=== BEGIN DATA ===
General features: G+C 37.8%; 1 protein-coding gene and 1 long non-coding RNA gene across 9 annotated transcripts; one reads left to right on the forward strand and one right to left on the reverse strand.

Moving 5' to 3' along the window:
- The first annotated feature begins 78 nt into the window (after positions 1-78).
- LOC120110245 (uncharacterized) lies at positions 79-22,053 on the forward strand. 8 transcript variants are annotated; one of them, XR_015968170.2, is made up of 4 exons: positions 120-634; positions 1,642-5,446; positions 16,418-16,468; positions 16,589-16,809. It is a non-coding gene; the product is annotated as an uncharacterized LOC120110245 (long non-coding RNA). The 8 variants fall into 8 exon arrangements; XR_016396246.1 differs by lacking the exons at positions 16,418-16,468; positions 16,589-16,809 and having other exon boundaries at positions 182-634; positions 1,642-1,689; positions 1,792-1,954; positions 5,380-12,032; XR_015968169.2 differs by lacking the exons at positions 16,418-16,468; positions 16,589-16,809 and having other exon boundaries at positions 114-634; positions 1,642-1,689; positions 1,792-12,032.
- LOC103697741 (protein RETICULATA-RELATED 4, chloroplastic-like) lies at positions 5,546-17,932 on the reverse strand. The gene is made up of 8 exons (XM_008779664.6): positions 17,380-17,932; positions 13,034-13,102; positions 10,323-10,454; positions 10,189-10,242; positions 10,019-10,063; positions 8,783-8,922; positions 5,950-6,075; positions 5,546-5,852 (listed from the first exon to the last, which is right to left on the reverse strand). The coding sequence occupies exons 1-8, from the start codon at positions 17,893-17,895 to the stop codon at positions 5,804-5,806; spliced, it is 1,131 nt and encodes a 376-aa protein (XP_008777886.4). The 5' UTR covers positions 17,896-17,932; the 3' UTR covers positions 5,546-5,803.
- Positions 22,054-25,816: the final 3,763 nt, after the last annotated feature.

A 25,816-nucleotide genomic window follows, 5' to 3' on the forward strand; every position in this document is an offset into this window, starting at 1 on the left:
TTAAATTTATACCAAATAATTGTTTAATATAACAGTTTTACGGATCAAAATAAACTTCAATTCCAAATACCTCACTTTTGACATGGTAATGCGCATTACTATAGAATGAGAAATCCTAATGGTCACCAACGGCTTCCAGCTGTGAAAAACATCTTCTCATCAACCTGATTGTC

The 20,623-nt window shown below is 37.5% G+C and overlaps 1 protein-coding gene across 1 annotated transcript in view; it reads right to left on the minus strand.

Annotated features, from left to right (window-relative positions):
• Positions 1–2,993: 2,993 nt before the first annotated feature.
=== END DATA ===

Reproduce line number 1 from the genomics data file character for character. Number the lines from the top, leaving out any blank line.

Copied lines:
General features: G+C 37.8%; 1 protein-coding gene and 1 long non-coding RNA gene across 9 annotated transcripts; one reads left to right on the forward strand and one right to left on the reverse strand.